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I'm currently reading Demian and came across the following paragraph:

Novelists when they write novels tend to take an almost godlike attitude toward their subject, pretending to a total comprehension of the story, a man's life, which they can therefore recount as God Himself might, nothing standing between them and the naked truth, the entire story meaningful in every detail. I am as little able to do this as the novelist is, even though my story is more important to me than any novelist's is to him -- for this is my story; it is the story of a man, not of an invented, or possible, or idealized, or otherwise absent figure.

I'm finding it a little difficult to full understand what Hesse means. It seems like he's trying to say that novelists have a total comprehension of the story, but he does not. And then he says "I am as little able to do this as the novelist is," suggesting that novelists also have little comprehension of the story (much like Hesse)?

What does he actually mean?

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    As I haven't read Demian and so am unfamiliar with the narrator's characteristics, I'll confine my thoughts to this comment rather than presenting them as an answer per se. — Anyway, I take the narrator to be saying that novelists behave as if they know everything about their characters, even though they actually don't; meanwhile, the narrator faces the same limitation in describing or relating his own story, but at least he is aware of the fact that he is affected by this limitation. "I am as little able to do this as the novelist is" = "I am as unable to do this as the novelist is". – Erik Kowal Sep 15 '14 at 9:21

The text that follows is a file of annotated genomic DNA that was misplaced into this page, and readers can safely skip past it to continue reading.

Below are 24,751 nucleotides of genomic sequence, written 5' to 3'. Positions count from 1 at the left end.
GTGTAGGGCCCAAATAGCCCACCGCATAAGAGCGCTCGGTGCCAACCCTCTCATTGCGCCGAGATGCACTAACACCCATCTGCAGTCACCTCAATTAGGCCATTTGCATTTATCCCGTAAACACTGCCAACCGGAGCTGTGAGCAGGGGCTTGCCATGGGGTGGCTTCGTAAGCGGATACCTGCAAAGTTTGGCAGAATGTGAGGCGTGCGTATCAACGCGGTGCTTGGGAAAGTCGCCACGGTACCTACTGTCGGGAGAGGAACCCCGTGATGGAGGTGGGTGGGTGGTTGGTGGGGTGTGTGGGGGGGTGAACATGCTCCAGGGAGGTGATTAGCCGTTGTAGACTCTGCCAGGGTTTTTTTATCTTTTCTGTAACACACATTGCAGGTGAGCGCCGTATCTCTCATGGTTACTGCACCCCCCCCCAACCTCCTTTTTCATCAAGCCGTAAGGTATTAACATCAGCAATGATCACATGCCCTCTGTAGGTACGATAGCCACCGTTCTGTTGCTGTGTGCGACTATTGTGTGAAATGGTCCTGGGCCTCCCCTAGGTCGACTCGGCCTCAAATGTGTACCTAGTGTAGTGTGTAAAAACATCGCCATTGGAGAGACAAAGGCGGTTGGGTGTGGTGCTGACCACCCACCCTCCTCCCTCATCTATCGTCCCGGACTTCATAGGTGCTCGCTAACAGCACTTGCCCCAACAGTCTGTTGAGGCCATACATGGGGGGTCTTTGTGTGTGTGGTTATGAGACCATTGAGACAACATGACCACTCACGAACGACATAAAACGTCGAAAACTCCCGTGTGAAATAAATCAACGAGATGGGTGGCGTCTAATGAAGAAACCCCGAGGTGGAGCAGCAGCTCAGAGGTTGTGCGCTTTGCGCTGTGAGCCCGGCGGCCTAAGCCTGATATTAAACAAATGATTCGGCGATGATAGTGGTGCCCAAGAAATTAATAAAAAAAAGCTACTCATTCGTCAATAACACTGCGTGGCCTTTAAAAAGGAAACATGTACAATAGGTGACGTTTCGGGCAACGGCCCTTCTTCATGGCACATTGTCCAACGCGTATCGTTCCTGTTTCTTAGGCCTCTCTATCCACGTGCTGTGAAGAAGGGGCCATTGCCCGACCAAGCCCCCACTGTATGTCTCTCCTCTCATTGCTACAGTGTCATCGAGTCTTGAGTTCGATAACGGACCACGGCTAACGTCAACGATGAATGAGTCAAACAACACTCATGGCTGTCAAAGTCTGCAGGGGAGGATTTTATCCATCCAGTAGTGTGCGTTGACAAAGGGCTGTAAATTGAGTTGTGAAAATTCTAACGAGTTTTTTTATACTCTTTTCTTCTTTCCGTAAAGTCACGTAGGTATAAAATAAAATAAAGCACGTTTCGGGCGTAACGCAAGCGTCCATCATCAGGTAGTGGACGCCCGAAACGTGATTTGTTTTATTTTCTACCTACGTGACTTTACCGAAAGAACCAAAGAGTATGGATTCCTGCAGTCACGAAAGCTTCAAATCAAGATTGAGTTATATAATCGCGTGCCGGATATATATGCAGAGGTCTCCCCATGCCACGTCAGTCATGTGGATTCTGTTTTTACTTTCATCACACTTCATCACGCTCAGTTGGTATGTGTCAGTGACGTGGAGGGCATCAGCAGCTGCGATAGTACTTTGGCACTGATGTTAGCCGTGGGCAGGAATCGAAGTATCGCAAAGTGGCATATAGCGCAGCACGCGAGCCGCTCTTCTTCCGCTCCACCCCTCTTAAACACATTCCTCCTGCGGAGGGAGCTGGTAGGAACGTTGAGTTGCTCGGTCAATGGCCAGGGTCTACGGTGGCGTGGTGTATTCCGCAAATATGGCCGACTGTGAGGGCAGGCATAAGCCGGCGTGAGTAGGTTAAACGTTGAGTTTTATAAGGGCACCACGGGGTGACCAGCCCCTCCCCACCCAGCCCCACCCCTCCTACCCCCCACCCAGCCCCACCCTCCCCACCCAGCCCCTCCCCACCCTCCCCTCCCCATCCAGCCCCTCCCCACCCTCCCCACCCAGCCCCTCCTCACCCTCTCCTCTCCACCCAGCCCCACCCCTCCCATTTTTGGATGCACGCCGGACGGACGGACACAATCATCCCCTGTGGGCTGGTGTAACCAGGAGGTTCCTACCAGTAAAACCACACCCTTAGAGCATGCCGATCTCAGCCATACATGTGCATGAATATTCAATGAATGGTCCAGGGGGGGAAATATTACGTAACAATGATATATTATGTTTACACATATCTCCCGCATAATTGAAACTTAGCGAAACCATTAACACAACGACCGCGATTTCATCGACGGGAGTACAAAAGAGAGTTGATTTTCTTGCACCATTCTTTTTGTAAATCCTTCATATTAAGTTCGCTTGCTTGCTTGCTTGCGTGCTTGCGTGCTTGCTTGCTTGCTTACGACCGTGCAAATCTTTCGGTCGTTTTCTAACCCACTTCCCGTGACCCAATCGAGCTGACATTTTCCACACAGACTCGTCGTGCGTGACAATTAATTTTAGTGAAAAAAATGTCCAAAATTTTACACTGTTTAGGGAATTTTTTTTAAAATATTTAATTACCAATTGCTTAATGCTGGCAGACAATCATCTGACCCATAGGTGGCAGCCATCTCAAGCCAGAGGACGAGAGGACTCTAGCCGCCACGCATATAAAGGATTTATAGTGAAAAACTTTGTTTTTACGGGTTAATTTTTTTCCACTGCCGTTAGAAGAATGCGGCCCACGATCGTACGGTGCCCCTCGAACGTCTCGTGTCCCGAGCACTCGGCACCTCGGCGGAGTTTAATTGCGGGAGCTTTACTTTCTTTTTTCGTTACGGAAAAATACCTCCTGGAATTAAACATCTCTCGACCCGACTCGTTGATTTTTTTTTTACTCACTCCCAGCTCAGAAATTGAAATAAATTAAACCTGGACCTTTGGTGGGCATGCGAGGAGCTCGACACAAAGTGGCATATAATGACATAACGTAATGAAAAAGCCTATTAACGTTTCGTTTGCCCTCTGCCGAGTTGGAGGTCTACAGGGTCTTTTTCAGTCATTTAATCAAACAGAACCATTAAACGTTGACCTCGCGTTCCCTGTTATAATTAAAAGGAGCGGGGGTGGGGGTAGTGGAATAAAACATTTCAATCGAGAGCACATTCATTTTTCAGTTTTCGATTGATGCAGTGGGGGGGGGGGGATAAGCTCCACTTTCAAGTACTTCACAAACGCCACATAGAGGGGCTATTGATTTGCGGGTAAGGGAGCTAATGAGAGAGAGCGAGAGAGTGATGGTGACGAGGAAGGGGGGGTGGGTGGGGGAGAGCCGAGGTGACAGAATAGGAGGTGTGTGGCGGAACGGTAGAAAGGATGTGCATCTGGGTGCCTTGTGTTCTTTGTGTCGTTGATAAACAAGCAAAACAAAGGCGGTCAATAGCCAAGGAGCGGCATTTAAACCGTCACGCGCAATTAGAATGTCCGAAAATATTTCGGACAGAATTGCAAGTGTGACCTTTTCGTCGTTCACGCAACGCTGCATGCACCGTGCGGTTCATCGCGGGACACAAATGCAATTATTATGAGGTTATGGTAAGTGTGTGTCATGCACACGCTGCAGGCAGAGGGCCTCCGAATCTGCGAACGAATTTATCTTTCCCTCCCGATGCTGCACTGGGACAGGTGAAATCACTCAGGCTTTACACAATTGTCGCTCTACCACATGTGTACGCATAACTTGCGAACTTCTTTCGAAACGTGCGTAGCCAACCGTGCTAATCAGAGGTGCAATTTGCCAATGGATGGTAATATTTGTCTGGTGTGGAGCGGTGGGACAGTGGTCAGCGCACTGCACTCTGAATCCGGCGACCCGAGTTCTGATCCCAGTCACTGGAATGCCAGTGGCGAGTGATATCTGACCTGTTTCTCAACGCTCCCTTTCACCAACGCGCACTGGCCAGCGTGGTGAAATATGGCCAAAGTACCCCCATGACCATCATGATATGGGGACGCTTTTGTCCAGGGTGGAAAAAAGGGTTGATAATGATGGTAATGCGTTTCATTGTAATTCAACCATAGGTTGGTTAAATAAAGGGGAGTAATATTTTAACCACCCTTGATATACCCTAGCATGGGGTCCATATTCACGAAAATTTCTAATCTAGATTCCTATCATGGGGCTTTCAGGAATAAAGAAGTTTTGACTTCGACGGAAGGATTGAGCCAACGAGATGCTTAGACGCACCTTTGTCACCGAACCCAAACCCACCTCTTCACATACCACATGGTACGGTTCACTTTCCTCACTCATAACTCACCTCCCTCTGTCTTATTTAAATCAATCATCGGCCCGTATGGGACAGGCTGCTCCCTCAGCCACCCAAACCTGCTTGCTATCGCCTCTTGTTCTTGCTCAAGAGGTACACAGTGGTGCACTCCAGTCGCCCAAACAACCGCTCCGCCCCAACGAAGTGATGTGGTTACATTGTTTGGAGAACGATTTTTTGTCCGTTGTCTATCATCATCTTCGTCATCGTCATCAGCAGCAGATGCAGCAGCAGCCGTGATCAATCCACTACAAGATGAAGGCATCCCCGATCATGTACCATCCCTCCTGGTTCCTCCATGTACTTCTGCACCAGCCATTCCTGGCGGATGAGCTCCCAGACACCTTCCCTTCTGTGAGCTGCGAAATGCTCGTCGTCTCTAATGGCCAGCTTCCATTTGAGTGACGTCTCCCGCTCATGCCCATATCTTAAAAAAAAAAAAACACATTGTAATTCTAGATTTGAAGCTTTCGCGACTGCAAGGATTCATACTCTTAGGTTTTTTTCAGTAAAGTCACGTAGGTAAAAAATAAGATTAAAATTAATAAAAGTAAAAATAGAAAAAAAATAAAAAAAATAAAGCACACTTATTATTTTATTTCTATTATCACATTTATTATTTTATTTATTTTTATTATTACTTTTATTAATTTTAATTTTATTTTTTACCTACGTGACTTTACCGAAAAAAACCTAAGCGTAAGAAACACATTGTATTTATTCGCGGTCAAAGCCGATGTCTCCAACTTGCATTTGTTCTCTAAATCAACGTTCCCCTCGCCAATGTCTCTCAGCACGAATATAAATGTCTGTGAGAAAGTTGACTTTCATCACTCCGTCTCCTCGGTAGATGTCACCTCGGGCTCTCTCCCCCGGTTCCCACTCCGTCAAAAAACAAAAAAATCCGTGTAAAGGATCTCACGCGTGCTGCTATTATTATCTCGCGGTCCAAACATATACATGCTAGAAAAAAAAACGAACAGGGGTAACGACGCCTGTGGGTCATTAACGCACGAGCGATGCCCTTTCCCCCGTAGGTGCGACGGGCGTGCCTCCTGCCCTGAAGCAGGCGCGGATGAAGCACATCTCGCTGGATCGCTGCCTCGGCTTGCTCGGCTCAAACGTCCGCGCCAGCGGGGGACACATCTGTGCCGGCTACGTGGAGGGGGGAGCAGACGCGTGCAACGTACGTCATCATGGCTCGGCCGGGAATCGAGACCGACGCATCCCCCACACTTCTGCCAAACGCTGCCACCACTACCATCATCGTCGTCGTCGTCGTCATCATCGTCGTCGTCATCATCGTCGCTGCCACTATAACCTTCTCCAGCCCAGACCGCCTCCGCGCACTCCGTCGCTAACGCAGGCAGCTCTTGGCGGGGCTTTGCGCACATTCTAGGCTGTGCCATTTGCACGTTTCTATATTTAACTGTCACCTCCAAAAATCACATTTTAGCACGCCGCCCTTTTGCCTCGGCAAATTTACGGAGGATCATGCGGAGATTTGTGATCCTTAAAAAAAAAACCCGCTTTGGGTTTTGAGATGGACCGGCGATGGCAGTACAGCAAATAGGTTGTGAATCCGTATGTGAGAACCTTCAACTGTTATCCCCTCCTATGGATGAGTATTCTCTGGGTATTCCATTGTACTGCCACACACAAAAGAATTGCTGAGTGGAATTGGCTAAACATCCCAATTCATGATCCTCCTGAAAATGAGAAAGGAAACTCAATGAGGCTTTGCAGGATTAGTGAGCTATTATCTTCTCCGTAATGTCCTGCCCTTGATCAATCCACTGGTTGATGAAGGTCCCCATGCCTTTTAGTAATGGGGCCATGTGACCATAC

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"I am as X as Y is" means that the speaker and Y are both equally X. So "I am as little able to do this as the novelist is" means the speaker and the novelist are both equally little able to do this, just as "I am as tired as Jeff is" means that the speaker and Jeff are both equally tired.

  • I was aware of this but couldn't understand the paragraph still. But thanks for help. – jeebface Sep 17 '14 at 1:24

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